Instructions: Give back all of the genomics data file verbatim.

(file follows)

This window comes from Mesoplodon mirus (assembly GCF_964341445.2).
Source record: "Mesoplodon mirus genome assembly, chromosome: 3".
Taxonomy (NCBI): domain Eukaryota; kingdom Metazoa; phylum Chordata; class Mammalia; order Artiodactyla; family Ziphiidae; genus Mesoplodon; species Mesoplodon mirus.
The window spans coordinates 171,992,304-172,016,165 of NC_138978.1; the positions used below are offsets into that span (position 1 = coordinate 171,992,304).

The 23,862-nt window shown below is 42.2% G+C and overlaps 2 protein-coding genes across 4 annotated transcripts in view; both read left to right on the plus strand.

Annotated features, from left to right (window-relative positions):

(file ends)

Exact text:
This window comes from Mesoplodon mirus (assembly GCF_964341445.2).
Source record: "Mesoplodon mirus genome assembly, chromosome: 3".
Taxonomy (NCBI): domain Eukaryota; kingdom Metazoa; phylum Chordata; class Mammalia; order Artiodactyla; family Ziphiidae; genus Mesoplodon; species Mesoplodon mirus.
The window spans coordinates 171,992,304-172,016,165 of NC_138978.1; the positions used below are offsets into that span (position 1 = coordinate 171,992,304).

The 23,862-nt window shown below is 42.2% G+C and overlaps 2 protein-coding genes across 4 annotated transcripts in view; both read left to right on the plus strand.

Annotated features, from left to right (window-relative positions):